the canadian and american teams shake hands after an EPIC gold medal game at the 2010 winter olympics. Epic.
I normally hate the obligatory tv-photo, but this captures today so completely…
oops. it’s pretty easy to forget to plug the external drive into the laptop every now and then so it can get backed up automatically. On the desktop at work, I leave the time machine drive plugged in, so it’s always up to date. Need to be less forgetful with the home laptop, considering that’s where all of our family photos live…
I took a walk across campus to check out the new Hotel Alma, now receiving the finishing touches.
a discussion board post for my “conceptualizing edtech” course, archived for posterity. It was written for an audience (fellow students in the course) that may not have much background in living online, so I settled for using terminology they may have seen before. It’s also supposed to be a brief post, so I didn’t go into anywhere near the depth I could/should have…
If we learn what we do, then we can extend this philosophy to educational technology. Students are now able to “do” their own technical infrastructure, meaning they can be in control of _what_ they use, _how_ they use it, _why_, _where_, and _for whom_. This shift toward being able to manage a personal cyberinfrastructure sets up students to be able to function far more effectively on their own, without needing the constraints necessary for institutionally provided and supported infrastructure.
Campbell (2009) writes1 :
Templates and training wheels may be necessary for a while, but by the time students get to college, those aids all too regularly turn into hindrances. For students who have relied on these aids, the freedom to explore and create is the last thing on their minds, so deeply has it been discouraged. Many students simply want to know what their professors want and how to give that to them. But if what the professor truly wants is for students to discover and craft their own desires and dreams, a personal cyberinfrastructure provides the opportunity.
Jim Groom, from the University of Mary Washington, is teaching a course at the moment on digital storytelling. Much of the course involves working with students to set up _their own_ publishing spaces, and in working together to build their personal infrastructure. They manage their own web publishing platforms. They write and publish. They integrate and contextualize. These are skills that they will use after they graduate.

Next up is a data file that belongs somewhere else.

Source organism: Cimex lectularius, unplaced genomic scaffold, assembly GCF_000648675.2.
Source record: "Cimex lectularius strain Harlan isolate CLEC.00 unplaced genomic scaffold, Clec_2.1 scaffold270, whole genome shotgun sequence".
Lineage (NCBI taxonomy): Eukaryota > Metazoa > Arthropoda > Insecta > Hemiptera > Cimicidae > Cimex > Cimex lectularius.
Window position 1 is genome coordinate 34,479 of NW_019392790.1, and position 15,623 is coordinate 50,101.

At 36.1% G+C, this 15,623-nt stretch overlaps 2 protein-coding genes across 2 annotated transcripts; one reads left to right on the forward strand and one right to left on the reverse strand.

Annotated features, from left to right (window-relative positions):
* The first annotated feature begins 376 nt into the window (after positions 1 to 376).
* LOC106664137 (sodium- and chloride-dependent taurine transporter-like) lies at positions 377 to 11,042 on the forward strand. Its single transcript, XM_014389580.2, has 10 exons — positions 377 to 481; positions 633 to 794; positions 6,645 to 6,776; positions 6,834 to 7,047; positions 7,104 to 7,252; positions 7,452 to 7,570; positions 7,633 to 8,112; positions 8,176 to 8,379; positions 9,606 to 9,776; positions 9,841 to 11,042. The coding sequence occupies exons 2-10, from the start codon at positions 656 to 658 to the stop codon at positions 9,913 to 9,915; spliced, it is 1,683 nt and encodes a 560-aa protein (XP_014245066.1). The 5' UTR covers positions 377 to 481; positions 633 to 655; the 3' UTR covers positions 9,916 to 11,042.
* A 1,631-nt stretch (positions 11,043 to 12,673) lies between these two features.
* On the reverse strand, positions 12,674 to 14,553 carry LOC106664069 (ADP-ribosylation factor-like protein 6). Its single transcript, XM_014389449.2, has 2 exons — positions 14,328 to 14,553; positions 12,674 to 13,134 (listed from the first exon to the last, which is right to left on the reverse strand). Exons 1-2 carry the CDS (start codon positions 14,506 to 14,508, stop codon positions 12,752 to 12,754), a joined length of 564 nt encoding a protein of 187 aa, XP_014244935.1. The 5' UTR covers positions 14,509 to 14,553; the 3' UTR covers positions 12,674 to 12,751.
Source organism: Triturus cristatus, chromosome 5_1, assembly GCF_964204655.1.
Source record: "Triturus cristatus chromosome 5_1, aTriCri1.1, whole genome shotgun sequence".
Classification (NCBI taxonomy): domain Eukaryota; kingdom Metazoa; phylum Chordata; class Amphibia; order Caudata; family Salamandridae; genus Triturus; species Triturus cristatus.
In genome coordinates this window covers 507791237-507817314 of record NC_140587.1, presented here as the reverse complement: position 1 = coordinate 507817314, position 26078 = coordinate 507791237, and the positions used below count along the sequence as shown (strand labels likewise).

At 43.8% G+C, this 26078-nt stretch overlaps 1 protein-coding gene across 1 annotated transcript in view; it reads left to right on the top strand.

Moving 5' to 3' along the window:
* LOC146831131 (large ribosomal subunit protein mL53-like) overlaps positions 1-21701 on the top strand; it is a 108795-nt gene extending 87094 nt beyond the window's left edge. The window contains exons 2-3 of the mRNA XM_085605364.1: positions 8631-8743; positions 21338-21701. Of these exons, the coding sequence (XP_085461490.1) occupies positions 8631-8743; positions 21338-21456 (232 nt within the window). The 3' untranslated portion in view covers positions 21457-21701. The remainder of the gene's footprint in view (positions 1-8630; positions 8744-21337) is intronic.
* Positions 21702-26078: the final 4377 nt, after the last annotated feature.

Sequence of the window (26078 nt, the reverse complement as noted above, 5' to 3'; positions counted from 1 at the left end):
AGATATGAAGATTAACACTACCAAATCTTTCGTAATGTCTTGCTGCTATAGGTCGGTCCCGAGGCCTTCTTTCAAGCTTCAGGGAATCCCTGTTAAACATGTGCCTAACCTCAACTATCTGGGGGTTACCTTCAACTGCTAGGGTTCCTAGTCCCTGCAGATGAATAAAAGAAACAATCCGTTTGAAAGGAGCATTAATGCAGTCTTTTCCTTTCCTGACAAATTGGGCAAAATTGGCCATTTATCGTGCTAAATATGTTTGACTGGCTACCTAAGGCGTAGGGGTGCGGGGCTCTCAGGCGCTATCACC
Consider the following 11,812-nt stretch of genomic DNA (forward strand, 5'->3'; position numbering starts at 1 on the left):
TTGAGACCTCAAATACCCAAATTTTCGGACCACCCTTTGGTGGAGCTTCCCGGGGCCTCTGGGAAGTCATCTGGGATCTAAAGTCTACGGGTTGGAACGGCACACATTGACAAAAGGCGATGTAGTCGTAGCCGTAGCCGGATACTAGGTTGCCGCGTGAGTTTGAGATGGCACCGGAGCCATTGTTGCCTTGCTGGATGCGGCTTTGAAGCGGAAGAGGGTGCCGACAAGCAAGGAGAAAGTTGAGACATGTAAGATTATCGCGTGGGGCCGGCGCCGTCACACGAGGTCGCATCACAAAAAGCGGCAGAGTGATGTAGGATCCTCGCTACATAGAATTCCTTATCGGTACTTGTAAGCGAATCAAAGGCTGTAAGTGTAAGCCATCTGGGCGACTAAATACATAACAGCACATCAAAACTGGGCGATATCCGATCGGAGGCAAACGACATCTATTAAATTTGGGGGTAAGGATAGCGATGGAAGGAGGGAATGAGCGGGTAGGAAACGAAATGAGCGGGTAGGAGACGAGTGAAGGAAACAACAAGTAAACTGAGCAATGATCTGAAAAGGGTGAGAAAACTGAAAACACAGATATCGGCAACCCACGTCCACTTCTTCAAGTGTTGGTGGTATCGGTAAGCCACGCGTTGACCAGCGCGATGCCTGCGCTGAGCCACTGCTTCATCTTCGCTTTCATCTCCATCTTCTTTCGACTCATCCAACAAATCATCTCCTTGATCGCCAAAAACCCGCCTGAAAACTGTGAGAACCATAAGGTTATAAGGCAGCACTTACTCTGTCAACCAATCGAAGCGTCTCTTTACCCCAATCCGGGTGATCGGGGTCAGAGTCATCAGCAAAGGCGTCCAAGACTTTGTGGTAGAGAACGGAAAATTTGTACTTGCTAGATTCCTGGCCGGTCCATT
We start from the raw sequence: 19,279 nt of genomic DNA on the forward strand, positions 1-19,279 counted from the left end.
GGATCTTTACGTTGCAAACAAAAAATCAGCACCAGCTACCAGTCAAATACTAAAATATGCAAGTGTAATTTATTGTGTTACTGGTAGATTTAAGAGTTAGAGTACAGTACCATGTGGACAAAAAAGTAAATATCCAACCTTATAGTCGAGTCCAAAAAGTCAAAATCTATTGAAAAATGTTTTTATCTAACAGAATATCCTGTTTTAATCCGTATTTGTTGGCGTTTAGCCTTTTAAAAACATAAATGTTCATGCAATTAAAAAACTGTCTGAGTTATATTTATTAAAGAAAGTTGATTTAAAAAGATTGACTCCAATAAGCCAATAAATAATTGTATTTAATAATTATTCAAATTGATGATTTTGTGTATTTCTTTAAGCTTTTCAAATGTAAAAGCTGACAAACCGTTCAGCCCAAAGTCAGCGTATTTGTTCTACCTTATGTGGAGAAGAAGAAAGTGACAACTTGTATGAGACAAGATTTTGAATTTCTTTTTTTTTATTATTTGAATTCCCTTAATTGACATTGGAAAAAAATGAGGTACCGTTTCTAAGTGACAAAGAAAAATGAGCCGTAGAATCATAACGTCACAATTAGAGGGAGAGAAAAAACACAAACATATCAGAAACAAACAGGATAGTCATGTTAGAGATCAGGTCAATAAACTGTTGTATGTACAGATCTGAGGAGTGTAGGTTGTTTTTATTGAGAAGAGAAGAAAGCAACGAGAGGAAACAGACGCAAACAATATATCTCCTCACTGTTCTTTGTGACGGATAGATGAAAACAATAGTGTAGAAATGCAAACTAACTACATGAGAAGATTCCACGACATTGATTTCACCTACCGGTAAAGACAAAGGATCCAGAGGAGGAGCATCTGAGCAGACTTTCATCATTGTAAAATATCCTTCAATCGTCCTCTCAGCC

Students (and teachers) being able to manage their own technical infrastructure and publishing platforms means they will be able to control what they publish, how they publish it, and to retain it as a living archive of their professional scholarship. These things are difficult, if not impossible, strictly using institution-provided infrastructure such as Blackboard. This personal infrastructure becomes, as much as I cringe at the term and the acronym, a Personal Learning Environment. (see some example PLE diagrams, as collected by Scott Leslie)
If we are using non-instutitionally-provided tools, the list of available options becomes potentially unmanageable. Which tool(s) should I use? For what purpose(s)? How do I use them? What do I do with them? What are the risks? The benefits? It is easy to become overwhelmed, which is why institutionally-provided solutions are so appealing.
But, by becoming an active member of the larger community, and engaging with people who are working on similar things (students in a class, faculty members in the same department, etc…) it is possible to take advantage of what the other people in your personal learning network are doing – to use similar tools and therefore to be able to support each other. To find resources of interest and share them with each other. The PLN is best described as part of the Connectivist theory (Siemens, 2005)2 .
And, finally, if we are managing our own infrastructure and engaged with a network of people working together, it is crucial that we understand the implications of what we are doing. Literacy is essential, due to the implications of privacy, copyright, and the nature of online discourse. Digital literacy is not a new concept. See, for example, Jones-Kavalier & Flannigan’s (2006)3 description of the nature and importance of digital literacy. It is critical that we understand the nature of the media we are using, that we are aware of how they shape what we do, and that we are able to take advantage of the affordances they offer – as well as manage and mitigate the limitations.
The only solution I can think of is to just dive in. To live with a whole bunch of technologies. To not see them as separate, distinct, or extra, but rather as just the way things work. Write a blog. Publish a newsletter. Manage a wiki. Shoot some video. Post photos. Just spend time doing it. Manage your own personal cyberinfrastructure. Build your personal learning environment. Engage your personal learning network(s). They are there already, you just need to tap into them.